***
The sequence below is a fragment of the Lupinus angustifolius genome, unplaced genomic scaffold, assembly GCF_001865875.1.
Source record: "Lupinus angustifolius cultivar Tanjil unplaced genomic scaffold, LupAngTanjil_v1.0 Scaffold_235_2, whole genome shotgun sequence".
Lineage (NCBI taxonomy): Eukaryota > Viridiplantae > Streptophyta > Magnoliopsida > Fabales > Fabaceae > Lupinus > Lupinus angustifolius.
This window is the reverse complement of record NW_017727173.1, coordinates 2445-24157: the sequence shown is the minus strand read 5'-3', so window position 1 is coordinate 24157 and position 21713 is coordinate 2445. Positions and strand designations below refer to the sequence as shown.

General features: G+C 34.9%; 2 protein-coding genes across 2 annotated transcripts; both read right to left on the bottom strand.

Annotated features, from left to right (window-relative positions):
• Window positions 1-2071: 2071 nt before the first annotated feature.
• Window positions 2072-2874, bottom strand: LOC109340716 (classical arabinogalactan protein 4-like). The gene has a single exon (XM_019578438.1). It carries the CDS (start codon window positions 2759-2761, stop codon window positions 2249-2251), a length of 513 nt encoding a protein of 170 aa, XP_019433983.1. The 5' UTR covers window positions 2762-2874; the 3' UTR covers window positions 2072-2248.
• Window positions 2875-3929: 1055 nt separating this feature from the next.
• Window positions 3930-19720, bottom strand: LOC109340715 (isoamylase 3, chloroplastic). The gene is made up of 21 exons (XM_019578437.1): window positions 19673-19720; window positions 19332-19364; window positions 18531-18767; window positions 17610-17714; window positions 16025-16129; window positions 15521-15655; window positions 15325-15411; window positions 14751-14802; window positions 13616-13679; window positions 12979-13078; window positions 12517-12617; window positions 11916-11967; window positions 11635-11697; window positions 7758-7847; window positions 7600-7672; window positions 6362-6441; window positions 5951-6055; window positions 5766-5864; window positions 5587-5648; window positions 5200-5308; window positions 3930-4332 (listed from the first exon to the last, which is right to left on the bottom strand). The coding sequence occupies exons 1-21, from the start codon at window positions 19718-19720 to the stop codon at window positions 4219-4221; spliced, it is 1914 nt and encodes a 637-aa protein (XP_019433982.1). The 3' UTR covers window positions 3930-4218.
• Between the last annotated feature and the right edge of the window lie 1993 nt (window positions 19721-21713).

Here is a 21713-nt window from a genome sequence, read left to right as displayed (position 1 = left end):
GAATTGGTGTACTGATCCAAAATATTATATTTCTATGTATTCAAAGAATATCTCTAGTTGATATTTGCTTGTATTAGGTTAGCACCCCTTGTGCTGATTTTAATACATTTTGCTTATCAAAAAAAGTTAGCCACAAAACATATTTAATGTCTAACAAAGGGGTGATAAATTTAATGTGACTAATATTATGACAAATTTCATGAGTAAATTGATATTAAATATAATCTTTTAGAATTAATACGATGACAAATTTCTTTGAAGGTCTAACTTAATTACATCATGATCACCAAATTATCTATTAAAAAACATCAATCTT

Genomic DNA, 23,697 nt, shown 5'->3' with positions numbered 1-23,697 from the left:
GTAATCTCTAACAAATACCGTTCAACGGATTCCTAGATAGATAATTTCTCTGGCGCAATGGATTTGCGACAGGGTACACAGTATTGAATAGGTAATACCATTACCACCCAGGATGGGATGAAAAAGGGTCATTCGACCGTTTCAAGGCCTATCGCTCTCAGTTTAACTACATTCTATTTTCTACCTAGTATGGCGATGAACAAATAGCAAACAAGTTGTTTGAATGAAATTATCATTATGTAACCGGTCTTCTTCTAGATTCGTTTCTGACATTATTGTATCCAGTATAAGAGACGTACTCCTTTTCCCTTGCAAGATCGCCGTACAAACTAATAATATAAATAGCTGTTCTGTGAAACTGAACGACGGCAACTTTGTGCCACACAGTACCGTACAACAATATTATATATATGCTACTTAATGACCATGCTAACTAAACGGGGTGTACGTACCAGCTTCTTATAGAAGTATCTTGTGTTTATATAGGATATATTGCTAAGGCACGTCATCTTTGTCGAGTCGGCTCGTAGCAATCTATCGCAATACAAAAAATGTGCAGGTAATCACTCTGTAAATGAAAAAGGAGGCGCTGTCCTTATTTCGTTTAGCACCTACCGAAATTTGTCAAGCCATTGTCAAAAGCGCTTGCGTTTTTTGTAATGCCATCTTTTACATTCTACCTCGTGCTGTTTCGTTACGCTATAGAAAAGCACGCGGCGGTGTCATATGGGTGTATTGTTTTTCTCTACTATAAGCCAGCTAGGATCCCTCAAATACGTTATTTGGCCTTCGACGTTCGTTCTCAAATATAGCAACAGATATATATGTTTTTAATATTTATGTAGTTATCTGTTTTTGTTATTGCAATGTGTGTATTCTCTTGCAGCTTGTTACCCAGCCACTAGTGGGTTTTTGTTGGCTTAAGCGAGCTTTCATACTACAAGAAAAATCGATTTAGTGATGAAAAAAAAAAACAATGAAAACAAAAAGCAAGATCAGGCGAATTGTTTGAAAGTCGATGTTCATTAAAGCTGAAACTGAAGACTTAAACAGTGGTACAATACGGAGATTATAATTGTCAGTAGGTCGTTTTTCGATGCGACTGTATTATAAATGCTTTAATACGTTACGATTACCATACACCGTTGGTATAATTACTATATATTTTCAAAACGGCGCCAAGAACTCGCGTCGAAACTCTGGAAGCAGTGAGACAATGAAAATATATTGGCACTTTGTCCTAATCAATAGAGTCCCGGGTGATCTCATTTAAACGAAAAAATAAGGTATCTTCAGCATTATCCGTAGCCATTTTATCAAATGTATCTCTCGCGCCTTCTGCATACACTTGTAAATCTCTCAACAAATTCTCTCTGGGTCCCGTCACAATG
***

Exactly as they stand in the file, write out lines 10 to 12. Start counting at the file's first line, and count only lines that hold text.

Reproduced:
• Window positions 3930-19720, bottom strand: LOC109340715 (isoamylase 3, chloroplastic). The gene is made up of 21 exons (XM_019578437.1): window positions 19673-19720; window positions 19332-19364; window positions 18531-18767; window positions 17610-17714; window positions 16025-16129; window positions 15521-15655; window positions 15325-15411; window positions 14751-14802; window positions 13616-13679; window positions 12979-13078; window positions 12517-12617; window positions 11916-11967; window positions 11635-11697; window positions 7758-7847; window positions 7600-7672; window positions 6362-6441; window positions 5951-6055; window positions 5766-5864; window positions 5587-5648; window positions 5200-5308; window positions 3930-4332 (listed from the first exon to the last, which is right to left on the bottom strand). The coding sequence occupies exons 1-21, from the start codon at window positions 19718-19720 to the stop codon at window positions 4219-4221; spliced, it is 1914 nt and encodes a 637-aa protein (XP_019433982.1). The 3' UTR covers window positions 3930-4218.
• Between the last annotated feature and the right edge of the window lie 1993 nt (window positions 19721-21713).

Here is a 21713-nt window from a genome sequence, read left to right as displayed (position 1 = left end):